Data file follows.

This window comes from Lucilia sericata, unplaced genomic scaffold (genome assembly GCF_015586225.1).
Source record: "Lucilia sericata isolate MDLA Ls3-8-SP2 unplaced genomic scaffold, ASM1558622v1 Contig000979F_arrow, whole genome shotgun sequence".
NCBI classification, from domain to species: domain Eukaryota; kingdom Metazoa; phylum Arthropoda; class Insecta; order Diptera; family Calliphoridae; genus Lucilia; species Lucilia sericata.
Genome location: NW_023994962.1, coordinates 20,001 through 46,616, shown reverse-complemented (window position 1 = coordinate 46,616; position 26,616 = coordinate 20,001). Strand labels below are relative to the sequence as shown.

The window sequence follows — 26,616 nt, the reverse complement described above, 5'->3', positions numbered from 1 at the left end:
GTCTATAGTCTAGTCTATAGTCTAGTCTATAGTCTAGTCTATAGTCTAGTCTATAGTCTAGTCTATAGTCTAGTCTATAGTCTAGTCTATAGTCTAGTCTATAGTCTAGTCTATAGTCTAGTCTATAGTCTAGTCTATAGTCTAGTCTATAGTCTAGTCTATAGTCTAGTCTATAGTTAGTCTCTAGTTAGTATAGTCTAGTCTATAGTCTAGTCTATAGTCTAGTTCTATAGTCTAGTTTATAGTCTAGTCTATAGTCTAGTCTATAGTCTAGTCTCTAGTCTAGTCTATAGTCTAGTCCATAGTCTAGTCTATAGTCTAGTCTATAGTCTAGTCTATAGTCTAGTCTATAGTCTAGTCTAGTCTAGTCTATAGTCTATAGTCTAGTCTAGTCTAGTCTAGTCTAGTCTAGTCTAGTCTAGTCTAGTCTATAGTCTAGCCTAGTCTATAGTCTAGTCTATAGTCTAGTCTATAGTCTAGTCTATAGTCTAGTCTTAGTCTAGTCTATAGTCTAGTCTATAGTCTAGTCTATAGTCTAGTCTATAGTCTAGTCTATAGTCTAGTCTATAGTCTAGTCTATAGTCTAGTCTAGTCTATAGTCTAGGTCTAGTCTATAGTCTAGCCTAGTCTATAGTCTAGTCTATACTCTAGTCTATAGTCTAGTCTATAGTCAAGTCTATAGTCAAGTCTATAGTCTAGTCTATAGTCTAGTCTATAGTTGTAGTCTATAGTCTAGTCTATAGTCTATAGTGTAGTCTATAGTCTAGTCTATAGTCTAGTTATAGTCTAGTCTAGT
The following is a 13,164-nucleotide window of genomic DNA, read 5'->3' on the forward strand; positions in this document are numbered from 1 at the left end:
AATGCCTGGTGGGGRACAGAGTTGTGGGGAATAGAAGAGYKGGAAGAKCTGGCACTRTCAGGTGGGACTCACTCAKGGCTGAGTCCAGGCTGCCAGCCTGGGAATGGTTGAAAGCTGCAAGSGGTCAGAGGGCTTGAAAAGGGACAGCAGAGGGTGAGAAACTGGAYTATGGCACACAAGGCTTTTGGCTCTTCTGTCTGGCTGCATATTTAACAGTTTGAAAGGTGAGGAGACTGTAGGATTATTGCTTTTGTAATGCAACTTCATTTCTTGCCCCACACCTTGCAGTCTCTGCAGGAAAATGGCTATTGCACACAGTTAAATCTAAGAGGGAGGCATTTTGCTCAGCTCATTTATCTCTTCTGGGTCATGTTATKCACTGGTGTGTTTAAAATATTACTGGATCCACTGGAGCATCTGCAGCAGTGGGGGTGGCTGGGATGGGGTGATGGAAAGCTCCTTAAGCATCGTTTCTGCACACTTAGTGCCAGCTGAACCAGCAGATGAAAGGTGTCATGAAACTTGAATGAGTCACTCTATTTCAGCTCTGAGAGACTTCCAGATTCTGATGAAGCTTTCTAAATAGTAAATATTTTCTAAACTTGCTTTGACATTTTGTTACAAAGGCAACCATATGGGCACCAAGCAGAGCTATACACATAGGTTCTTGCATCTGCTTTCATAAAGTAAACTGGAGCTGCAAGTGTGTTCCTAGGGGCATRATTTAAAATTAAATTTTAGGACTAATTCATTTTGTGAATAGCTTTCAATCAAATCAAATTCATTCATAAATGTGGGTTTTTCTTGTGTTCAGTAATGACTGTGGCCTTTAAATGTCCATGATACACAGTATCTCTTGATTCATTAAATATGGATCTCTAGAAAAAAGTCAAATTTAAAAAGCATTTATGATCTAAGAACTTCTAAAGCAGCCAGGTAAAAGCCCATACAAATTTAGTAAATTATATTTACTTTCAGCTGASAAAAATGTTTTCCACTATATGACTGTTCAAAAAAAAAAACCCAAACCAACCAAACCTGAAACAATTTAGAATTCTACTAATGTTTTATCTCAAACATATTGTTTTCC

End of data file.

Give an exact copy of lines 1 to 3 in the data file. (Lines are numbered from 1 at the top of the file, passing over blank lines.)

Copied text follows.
This window comes from Lucilia sericata, unplaced genomic scaffold (genome assembly GCF_015586225.1).
Source record: "Lucilia sericata isolate MDLA Ls3-8-SP2 unplaced genomic scaffold, ASM1558622v1 Contig000979F_arrow, whole genome shotgun sequence".
NCBI classification, from domain to species: domain Eukaryota; kingdom Metazoa; phylum Arthropoda; class Insecta; order Diptera; family Calliphoridae; genus Lucilia; species Lucilia sericata.